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Essentially, only you can choose which options are right for you. If you feel that you do not wish to try immunosuppressants and biologics, then colectomy with or without a j-pouch is the only choice if you cannot achieve remission.

I elected to have surgery after 6 months of high dose prednisone was ineffective and I was losing blood continuously. At that time Imuran and biologics were considered experimental. Otherwise I would have tried them (if I had time). I certainly do not regret having had a colectomy, as I probably would have eventually died.


Last edited by Jan Dollar

Me.  J Pouch. 

Ended up with an ileo. 

Should have just got the ileo. 

Not saying you shouldn't try it.  I would have regretted not trying.  It may have worked. 

I did it because I had UC for most of my life and it was only getting worse.  I tried all the drugs.  

Remicade worked and put it in remission for 10 years but when it quit working UC came back with a vengeance. 


For three years I tried a variety of medications in attempts to control my ulcerative colitis.  My final try was with 6MP.  I got pancreatitis and that was it for me! No luck no matter what!  Enough!  After my Step 1 surgery of two steps I experienced a year of healthy living with an ileostomy.  I've had my J-pouch since 2003.  It is my best friend!  Best wishes!

My two cents, since I had to have mine because of dysplasia.  Remember that you still have the genes and over run immune system even if you have no large intestine.  I had no extra intestinal symptoms prior to TPC.  I was taken off all of my meds.  9 months later began having joint pain, and other more bizarre things (that likely wouldn't happen to you) --- and have now failed the medicine that used to work for me perfectly.  Now - I am starting Humira.  So biologics, which when I still had a large intestine, was my "worst case scenario". Now after living through a colectomy and all the 'adjustment' to a j pouch --  heavy duty immunosuppressant seems like nothing.

My point is simply, you do what is best for yourself but if there was anyway that I could not have required this surgery -- I would have jumped at it.  Whatever parts that you can keep that are naturally doing what they are supposed to be doing well(even with drugs) is better than any surgical alternative. My opinion, but I was for appearances healthy beforehand.

Do I regret the surgery?  I had dysplasia (DALM)It was a bomb waiting to give me cancer in there (50 polyps they didn't even see before), so I don't.  I am alive and plan to be for a long time.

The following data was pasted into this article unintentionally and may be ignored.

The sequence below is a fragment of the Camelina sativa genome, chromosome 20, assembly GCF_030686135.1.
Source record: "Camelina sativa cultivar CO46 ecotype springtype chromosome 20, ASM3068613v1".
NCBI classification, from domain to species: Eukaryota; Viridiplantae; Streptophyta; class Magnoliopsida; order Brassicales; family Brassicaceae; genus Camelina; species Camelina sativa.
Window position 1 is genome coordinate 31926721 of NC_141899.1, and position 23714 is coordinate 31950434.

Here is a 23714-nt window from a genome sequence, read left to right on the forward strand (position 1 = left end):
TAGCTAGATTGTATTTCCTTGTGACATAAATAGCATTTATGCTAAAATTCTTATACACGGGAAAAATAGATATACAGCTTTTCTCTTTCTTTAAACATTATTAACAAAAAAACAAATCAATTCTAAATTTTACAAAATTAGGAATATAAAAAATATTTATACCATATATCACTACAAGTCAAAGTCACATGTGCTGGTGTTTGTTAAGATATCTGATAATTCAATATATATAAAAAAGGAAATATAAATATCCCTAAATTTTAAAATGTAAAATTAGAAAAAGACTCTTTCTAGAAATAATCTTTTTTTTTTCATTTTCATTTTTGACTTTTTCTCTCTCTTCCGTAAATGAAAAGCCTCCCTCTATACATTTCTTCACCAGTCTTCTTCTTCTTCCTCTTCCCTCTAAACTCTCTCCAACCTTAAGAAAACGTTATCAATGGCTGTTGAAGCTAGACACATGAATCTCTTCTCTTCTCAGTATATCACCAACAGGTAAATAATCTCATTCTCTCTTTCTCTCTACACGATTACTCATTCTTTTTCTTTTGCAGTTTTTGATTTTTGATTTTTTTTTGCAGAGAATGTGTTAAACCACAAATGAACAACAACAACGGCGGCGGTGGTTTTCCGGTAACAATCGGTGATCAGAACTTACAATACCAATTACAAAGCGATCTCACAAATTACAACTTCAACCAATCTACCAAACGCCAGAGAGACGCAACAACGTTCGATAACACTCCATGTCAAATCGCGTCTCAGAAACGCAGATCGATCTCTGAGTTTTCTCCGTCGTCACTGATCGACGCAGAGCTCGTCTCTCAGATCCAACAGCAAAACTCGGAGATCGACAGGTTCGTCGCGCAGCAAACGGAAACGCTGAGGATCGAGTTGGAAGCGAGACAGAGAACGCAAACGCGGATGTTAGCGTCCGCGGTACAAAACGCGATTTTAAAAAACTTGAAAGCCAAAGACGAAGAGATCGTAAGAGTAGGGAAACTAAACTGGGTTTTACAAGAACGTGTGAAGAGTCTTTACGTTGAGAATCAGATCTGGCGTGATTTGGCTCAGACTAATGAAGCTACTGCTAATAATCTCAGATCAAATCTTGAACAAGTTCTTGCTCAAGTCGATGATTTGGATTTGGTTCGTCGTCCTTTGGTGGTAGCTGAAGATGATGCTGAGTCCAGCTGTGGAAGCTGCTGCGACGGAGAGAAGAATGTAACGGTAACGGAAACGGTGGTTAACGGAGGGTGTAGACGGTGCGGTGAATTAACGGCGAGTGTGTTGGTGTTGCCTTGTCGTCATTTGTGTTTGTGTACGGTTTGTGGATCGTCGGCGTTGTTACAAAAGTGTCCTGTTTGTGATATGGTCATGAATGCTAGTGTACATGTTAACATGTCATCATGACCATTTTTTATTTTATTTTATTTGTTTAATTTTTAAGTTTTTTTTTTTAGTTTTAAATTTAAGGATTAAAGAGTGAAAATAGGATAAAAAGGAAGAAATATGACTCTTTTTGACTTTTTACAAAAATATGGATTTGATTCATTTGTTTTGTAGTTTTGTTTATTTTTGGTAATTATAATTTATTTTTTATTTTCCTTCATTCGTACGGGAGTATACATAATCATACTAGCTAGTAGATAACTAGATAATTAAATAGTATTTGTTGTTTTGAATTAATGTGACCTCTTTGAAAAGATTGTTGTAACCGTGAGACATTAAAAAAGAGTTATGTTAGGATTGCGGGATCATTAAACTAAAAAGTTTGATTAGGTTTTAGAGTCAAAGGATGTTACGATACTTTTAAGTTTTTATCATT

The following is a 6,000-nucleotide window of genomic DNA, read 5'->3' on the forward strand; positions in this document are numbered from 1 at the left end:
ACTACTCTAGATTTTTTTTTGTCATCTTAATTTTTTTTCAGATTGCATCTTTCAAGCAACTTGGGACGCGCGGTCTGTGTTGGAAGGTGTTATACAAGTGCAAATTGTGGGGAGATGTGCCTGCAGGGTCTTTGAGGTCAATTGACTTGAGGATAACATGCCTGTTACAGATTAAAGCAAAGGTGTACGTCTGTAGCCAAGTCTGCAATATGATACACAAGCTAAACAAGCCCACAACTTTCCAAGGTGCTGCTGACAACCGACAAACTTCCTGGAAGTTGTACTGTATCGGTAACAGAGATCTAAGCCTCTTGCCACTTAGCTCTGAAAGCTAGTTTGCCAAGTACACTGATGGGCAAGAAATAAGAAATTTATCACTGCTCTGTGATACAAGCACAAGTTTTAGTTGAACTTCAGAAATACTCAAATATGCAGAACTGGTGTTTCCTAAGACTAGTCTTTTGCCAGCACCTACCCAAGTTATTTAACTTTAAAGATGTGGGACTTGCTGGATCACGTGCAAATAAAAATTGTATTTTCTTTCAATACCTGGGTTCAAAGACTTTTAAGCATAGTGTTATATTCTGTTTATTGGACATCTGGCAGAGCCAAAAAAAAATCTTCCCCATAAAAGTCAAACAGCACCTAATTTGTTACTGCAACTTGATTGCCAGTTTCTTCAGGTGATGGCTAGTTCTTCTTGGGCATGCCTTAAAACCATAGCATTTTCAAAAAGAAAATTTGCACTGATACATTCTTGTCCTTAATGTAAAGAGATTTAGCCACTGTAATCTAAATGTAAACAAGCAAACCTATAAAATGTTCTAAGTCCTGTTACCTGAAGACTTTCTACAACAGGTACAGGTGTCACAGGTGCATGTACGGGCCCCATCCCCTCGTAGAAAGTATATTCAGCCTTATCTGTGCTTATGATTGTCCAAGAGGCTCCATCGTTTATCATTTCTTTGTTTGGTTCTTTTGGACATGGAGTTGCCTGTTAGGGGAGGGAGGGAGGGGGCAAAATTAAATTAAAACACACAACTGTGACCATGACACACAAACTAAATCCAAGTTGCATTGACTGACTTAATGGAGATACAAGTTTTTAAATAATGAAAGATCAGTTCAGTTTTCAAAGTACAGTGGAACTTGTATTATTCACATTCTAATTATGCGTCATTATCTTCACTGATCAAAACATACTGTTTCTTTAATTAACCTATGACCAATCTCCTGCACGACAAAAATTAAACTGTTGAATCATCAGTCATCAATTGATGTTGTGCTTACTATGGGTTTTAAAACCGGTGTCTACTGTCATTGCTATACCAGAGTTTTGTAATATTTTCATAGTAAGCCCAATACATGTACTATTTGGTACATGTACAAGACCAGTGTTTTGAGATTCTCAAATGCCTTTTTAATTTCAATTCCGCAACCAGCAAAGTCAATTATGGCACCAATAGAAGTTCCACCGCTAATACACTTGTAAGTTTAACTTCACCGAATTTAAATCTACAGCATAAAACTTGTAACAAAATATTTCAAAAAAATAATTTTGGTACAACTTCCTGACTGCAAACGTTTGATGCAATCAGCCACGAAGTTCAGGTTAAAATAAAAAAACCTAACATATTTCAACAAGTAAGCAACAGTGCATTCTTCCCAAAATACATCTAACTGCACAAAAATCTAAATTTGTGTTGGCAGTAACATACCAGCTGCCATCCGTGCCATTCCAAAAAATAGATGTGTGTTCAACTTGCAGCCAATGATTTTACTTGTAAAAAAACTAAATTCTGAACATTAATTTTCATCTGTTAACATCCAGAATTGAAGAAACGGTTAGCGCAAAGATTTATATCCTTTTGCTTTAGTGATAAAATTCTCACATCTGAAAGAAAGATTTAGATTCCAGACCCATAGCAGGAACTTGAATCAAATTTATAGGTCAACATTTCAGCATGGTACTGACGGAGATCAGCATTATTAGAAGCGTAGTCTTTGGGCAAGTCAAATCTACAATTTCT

What is the fear of the biologics? (I get it since I was scared before too, but I am just asking).

best wishes,


Last edited by thumprhare

Mine was Elective. I was on all the basic stuff, Asacol, Lialda, Prednisone, Imuran, steroid enemas, there were a few more pill names i forget. none worked except prednisone but we all know you cant stay on that stuff. I moved on to Remicade, was good for a few months, then i started have an allergy to it, alot of itching for days at a time after infusion, came off that, went to humira, that worked for almost a year but then it gradually started to work less and less. next stop was either methotextrate that was not approved yet so i would wait or talk about surgery, so we talked and i researched a few doctors, found one, did a consult, he made it exceptionally clear he doesnt recommend the J-pouch and that an Ostomy is best but that he would do J-pouch if i wanted to try it, so with the feeling that he would do it half-ass with that kind of attitude i looked for another and found a wonderful doctor, Dr Kerry Hammond at MUSC to this day shes my go to for gastroenterology, weve become good friends, she was at my wedding a few months ago. only thing i wish i would have tried first before surgery was VSL3-DS, it may not have done much or anything but something just says i wish i would have tried that first. 

Mine was elective due to dysplasia.  My UC was basically symptom free for 14 years so it was a huge bummer to say the least.  It was a hard decision going into it, but once they removed my colon and told me it was mostly high-grade dysplasia at that point, I was so relieved to have that inevitable cancer threat removed from my body.

Mine was also elective due to dyplasia. However my surgeon wanted me to lose weight before he would cut me (only 10 pounds, but since I was taking 50-60 mg of Prednisone at the time, it was a struggle).

By the time the surgery date finally came, I had deteriorated badly, although I did not feel substantially worse and didn't know how bad things had gotten until I spoke to my surgeon for the first time after surgery. He told me that my colon was dissolving in his hands from the inflammation as he took it out. It's fairly clear that I was maybe weeks away from having toxic megacolon, and if that had occurred it would have been a choice of emergency surgery or death, or perhaps both.

Needless to say I am glad I had surgery when I did. I do not know how often this type of rapid deterioration occurs, but it was about 9 months between the last colonoscopy I had and the surgery. In between, I waffled on the decision because my dysplasia was low grade, and then it took time to get an appointment with my very busy and at that time well known surgeon, then more delays when he told me I had to lose weight, then before you know 9 months had gone by and I am in bad shape but didn't feel any worse than I had during the prior 9 months. I was having a lot of pain and bloody diarrhea all along during that time.

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